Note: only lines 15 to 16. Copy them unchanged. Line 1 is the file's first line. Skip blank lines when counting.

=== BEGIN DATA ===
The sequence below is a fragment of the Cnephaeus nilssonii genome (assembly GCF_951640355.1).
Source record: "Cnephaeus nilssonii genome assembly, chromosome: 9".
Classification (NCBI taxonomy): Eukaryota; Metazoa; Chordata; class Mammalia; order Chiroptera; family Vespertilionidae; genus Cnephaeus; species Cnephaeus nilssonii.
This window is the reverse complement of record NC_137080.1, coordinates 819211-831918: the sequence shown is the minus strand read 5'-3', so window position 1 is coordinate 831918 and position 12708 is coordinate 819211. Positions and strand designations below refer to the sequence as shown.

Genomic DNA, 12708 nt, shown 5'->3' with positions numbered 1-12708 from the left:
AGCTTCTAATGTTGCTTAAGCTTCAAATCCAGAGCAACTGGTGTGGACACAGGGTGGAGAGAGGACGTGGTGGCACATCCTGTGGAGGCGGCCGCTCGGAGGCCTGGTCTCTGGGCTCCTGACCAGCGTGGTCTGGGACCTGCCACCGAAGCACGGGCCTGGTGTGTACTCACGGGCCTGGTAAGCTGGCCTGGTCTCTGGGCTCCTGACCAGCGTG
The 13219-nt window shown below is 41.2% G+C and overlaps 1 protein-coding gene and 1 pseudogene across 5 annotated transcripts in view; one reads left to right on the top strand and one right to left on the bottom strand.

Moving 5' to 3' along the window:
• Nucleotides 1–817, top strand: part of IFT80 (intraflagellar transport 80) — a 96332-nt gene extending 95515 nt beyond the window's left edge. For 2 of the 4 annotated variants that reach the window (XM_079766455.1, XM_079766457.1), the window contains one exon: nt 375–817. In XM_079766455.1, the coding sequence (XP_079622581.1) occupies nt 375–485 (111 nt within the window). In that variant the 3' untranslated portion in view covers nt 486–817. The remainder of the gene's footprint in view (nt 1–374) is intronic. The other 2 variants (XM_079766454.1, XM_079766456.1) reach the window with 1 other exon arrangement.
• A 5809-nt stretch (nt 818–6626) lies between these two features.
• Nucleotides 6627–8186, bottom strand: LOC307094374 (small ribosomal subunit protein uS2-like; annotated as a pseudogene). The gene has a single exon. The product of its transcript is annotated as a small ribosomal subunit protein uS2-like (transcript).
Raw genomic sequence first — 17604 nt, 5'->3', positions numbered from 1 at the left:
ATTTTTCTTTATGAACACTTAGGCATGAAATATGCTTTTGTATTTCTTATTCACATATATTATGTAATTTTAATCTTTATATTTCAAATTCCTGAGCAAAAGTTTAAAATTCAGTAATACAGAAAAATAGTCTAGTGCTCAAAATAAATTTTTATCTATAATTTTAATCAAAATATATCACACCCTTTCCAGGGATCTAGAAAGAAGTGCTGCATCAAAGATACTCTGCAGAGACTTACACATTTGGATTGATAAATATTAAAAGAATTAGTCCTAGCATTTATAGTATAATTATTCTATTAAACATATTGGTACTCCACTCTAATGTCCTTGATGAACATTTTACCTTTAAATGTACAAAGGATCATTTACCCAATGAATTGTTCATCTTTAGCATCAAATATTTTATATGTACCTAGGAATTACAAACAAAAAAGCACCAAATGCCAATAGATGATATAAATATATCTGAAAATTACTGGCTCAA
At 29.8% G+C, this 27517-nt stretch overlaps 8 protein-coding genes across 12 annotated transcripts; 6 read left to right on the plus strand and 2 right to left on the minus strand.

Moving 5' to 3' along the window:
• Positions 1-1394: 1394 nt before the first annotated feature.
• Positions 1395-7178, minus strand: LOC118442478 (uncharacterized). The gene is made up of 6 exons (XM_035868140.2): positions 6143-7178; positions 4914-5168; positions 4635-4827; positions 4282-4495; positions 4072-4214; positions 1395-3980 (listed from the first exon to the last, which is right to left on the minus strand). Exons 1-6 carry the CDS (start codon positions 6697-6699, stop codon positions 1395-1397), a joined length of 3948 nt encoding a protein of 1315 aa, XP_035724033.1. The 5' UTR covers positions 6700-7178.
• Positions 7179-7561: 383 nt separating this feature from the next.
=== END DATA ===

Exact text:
Moving 5' to 3' along the window:
• Positions 1-1394: 1394 nt before the first annotated feature.